We have chased this tail for a number of years and found little successes. Let's do what we can afford now, review the results and the other benefits/outcomes and see what our new baseline looks like.

Posted by: jbeeler | December 21, 2010 2:16 PM | Report abuse

Val, thanks for Professor Dorn's soporific take on Jeb's full-scale assault on public education in Florida and beyond.

Jeb Bush sent his own children to Gulliver Prep Academy, an exclusive private school much like the one he attended. The school carefully shields its students from the FCAT while they take literature classes with titles like "Magic Realism" and read Gabriel Garcia Marquez and Toni Morrison. Meanwhile, the children of Florida's working and poor people are acquainted through the FCAT with politician's and powerful business interest's version of "accountability" and who exactly it applies to.

If the 9-year-olds do not meet the reading standards of the FCAT they are severely punished in Florida. The educational policy of the state is to brand these children as failed. That is kept in confidence but then to make sure the lesson on accountability is seared into a child's brain and self-image forever, they are publicly humiliated. During the next school year their classmates proceed to grade four while they join a new group of kids to repeat third grade.

If a girl or boy survives Florida's groundbreaking experiment with childhood accountability and the educational value of humiliation, and the child does not dropout before arriving in high school, then another FCAT trial awaits. This time graduation from school, a diploma, is at stake. Last year nearly 27,000 young people were awarded a worthless piece of paper in Florida for finishing high school.

The FDOE does not report this but the vastly disproportionate number of the children retained in the third grade and denied a high school diploma are children of color. They are African-American children, Latino children, immigrant children.

The words of James Baldwin to follow.

Posted by: natturner | December 21, 2010 5:39 PM | Report abuse

On October 16, 1963, James Baldwin delivered a speech he called "The Negro Child--His Self Image" and it has come to be known as "A Talk to Teachers". While the references Baldwin makes are a bit dated, the wisdom of it is timeless. An excerpt follows which applies to Florida's teachers of those 9-year-old victims of Bush's FCAT

"I began by saying that one of the paradoxes of education was that precisely at the point when you begin to develop a conscience, you must find yourself at war with your society. It is your responsibility to change society if you think of yourself as an educated person. And on the basis of the evidence – the moral and political evidence – one is compelled to say that this is a backward society. Now if I were a teacher in this school, or any Negro school, and I was dealing with Negro children, who were in my care only a few hours of every day and would then return to their homes and to the streets, children who have an apprehension of their future which with every hour grows grimmer and darker, I would try to teach them - I would try to make them know – that those streets, those houses, those dangers, those agonies by which they are surrounded, are criminal. I would try to make each child know that these things are the result of a criminal conspiracy to destroy him. I would teach him that if he intends to get to be a man, he must at once decide that his is stronger than this conspiracy and they he must never make his peace with it."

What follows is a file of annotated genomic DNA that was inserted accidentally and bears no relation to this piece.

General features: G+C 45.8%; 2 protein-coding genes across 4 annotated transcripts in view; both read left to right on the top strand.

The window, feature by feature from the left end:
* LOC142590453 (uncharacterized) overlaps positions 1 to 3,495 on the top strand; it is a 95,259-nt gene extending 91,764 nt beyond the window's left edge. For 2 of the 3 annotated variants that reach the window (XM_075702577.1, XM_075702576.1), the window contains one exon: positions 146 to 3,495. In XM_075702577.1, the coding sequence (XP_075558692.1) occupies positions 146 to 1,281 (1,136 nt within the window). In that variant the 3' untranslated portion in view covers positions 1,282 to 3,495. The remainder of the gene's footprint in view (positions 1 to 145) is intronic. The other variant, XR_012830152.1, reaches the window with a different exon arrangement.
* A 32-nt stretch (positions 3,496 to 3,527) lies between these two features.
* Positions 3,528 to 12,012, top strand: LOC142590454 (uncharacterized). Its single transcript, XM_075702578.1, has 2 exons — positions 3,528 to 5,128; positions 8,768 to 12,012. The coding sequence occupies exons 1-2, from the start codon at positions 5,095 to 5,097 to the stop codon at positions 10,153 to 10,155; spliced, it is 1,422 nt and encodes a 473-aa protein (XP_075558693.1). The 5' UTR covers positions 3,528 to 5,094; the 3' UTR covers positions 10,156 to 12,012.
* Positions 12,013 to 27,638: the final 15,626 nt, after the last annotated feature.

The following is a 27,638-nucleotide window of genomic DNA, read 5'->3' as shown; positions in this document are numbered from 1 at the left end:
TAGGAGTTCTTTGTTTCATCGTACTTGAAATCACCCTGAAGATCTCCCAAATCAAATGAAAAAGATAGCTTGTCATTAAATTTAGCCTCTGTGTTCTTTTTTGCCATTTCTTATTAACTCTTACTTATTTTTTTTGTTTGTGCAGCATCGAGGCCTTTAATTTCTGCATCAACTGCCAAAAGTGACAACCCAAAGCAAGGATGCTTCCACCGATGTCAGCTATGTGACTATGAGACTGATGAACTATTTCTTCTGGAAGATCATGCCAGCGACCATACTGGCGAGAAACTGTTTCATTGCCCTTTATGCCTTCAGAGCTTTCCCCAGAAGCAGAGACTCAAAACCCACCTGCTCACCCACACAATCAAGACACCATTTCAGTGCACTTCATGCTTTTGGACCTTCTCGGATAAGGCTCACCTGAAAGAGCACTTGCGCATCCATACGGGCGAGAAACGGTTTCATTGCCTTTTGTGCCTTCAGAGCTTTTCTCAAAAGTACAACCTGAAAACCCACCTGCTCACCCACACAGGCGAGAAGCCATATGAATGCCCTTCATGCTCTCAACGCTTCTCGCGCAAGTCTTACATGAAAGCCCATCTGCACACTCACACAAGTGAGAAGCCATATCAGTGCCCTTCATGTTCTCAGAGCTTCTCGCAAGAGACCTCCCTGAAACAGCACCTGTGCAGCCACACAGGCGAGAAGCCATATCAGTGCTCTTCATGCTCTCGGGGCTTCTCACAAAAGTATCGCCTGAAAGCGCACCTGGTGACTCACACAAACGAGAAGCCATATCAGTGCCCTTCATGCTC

Posted by: natturner | December 21, 2010 5:44 PM | Report abuse

Hey Valerie, look at this:

www.tampabay.com/blogs/gradebook/content/here-comes-rick-scott-education-revolution

Pray for us in Florida

Posted by: veteranteacher1 | December 21, 2010 9:50 PM | Report abuse

Our family may be moving to Florida with our 2 teen daughters and I have been looking for a top notch public school in the Miami/Ft. Lauderdale area. I found 1 in the Miami area but the price of admission is a $1M home. I found another but it was a charter school so unsure of admission mid-year.

My children currently attend an IB school and I was disappointed that the IB programs offered at the public schools were a shell of a program with limited course offerings.

The only schools matching my students' needs were private schools to the tune of $20,000.

Sorry, but I think Florida has a long way to go before it is a model of education reform.

Posted by: mpmiles | December 22, 2010 4:46 AM | Report abuse